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Protest by Fire


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by Anne Holmes

While I was in Afghanistan I met Hanifa, pictured above. She is nine years old. She was introduced to me by the doctor at Herat Regional Hospital in Western Afghanistan as a “really incredible case,” incredible in the sense that no one could believe a girl of nine years would have, a.) the wherewithal to attempt suicide, and b.) the knowledge to do it the way in which she did. One day, she doused herself with petrol, struck a match, and lit herself on fire. “She had an argument with her father,” is what I was told when I asked the reason for her act. Argument is often a euphemism in such cases for some form of abuse. Hanifa, had an “argument” with her father, translates to something like “Hanifa was being beaten, or quite possibly, molested, by her father,” and knowing that in her culture she was dishonored, chose her own death rather than endure further abuse and humiliation. But she chose her own death by fire. Why?

A friend of mine picked up my last post on the subject and sited it on his blog along with a report a woman had done on the same phenomenon. One person she interviewed seemed to have an idea as to why women choose self-immolation, an extremely painful and often very slow death. She suggested that in a country where most people don’t have very sophisticated methods of doing most things, they turn to household items like cooking oil to end their lives. I find this unconvincing. First, because there is probably a gun in every household in Afghanistan, a country that has been at war for thirty years, where arms are probably more readily available than chewing gum. And second, because it doesn’t take into consideration the role that self-immolation has played in many Asian and Middle Eastern countries. If you simply want to end your life, there are much quicker and far less painful ways to do it. Self-immolation is a spectacle, the act itself as well as the resulting wounds. Cremation is forbidden in Islam, because doing any harm to the body, altering it in anyway either while alive or after death, is considered sacrilege. So burning yourself is in itself, already a profound statement in a country as religious as Afghanistan.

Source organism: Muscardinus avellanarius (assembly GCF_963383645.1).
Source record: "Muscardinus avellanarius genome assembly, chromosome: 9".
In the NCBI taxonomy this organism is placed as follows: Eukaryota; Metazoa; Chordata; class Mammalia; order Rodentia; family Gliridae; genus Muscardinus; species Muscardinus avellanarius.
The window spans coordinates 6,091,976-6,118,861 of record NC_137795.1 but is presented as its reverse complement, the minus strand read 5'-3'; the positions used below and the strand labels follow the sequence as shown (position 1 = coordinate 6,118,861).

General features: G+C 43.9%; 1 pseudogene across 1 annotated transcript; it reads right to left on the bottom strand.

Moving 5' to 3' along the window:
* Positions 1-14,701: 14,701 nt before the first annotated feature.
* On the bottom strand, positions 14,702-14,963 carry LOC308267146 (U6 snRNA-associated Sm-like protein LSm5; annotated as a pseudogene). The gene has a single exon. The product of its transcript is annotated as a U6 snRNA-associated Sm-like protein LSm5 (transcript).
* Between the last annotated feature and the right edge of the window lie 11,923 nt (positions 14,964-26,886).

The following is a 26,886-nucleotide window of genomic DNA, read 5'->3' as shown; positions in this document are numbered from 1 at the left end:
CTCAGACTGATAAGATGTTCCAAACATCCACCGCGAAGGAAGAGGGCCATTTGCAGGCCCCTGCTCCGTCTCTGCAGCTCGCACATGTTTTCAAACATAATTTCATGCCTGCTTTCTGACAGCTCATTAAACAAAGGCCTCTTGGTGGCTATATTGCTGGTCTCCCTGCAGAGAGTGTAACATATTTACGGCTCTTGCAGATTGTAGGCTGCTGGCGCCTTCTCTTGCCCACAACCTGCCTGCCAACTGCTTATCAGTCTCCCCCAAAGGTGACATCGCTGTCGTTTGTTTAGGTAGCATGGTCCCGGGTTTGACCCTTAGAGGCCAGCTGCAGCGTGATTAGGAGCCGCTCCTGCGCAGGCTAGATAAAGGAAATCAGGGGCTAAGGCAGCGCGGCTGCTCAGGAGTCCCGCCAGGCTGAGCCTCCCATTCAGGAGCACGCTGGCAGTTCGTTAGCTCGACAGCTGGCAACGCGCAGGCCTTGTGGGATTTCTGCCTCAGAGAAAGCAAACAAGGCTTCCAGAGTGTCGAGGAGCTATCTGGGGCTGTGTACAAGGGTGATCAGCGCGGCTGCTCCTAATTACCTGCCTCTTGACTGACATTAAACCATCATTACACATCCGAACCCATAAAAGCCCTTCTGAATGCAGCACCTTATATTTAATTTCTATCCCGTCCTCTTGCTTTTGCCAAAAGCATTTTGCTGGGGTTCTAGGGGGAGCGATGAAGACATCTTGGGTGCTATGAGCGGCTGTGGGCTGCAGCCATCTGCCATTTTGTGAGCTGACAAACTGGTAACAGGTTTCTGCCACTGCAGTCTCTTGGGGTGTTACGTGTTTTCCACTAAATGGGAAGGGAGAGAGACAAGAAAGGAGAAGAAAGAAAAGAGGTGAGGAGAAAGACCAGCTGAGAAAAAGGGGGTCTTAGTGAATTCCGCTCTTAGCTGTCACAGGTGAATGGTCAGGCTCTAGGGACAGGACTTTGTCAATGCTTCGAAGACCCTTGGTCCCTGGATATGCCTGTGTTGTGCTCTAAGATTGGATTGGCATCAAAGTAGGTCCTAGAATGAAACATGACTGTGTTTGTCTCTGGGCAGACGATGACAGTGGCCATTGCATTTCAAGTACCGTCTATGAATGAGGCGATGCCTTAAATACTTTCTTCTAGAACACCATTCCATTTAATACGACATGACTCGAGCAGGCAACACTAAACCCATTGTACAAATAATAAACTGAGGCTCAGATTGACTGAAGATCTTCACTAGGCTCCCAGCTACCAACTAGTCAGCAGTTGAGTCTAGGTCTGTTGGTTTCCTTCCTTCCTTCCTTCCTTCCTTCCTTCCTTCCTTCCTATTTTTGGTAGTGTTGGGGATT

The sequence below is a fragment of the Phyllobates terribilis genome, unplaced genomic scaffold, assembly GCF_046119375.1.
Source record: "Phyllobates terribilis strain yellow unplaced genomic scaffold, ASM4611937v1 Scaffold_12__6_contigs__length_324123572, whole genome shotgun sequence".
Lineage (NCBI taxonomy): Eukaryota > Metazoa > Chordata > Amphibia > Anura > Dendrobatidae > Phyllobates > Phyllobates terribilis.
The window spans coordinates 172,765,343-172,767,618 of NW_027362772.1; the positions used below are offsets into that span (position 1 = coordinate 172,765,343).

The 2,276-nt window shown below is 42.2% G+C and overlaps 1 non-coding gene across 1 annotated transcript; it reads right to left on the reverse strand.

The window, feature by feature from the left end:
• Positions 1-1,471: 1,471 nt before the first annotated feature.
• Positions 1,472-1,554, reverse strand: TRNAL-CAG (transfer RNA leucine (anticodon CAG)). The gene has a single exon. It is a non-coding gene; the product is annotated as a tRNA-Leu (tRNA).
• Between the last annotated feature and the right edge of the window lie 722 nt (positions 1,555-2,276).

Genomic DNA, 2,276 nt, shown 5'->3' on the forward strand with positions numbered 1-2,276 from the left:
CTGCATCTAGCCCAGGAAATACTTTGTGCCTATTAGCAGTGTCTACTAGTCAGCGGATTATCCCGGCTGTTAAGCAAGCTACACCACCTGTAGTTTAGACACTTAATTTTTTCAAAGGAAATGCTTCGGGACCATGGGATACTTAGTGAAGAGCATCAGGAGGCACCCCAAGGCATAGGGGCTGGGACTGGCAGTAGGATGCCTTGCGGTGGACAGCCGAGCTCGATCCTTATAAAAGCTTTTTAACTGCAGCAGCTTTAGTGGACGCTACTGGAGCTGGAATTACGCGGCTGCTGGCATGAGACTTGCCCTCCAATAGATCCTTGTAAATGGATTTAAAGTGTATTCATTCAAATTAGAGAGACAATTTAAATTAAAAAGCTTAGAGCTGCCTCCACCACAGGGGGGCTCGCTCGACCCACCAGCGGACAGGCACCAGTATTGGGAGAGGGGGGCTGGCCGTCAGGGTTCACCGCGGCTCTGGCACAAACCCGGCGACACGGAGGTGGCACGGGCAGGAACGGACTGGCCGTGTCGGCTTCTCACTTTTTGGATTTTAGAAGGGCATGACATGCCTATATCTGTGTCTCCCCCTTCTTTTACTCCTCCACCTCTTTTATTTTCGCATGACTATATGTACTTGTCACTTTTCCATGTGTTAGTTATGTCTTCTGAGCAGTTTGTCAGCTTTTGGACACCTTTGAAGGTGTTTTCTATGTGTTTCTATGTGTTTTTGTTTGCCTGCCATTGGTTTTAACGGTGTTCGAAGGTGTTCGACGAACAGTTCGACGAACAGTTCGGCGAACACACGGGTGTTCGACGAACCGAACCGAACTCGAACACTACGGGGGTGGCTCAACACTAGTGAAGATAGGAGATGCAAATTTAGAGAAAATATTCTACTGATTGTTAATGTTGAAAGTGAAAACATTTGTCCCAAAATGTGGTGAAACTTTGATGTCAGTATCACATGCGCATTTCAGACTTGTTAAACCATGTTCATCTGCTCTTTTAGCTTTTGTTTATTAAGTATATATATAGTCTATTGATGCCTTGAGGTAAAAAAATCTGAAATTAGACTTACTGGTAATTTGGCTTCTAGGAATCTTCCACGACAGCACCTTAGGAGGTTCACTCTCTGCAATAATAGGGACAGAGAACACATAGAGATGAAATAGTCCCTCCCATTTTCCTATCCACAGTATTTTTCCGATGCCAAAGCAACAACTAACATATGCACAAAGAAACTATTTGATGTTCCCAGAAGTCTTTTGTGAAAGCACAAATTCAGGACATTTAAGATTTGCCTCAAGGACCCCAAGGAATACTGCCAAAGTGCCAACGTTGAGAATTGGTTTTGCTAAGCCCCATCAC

Suttee, or sati, the Hindu custom in which the widow voluntarily throws herself on her husband’s funeral pyre is another well documented practice of women burning themselves, though it should be noted that cremation is the rite of choice, and suttee was traditionally seen as the culmination of marriage. Though this is rarely carried out today, it still happens, and historically, it was not always certain that the widow was doing it so necessarily of her own will. But a woman, in such societies, is nothing without her husband. She is illegitimate, and death may be preferable to an invalid existence.

According to Islamic tradition, a woman who has been defiled, that is, raped, is ruined. She is a shame to her family and to herself, and cannot be married off. She is, therefore, rendered illegitimate. That is why rape is considered so abhorrent. Rape is so taboo in Muslim societies that it happens rarely in comparison to European societies. But what seems to be happening in Afghanistan is that women are being sexually abused within the family and no one is talking about it. The reports compiled by the UN in Afghanistan seem to suggest that everything I am saying is correct, but very few women are willing to admit this publicly because they fear the reaction of their community. This appears to be the unspoken reason behind many of the self-immolation cases, according to UN data compiled in 2005 and 2006. Some young women are even being used as prostitutes by their husbands. If these women were suffering beatings alone, and just wanted to end their lives, they might choose another method, but if sexual abuse or rape means a women is ruined, burning herself is a way of iterating that fact, without ever saying publicly “I was raped by my brother-in-law,” for example. Burning the body, an act of sacrilege, says “I am not worthy of Islam.” And Islam is, without question, the coda by which lives are lived in Afghanistan society.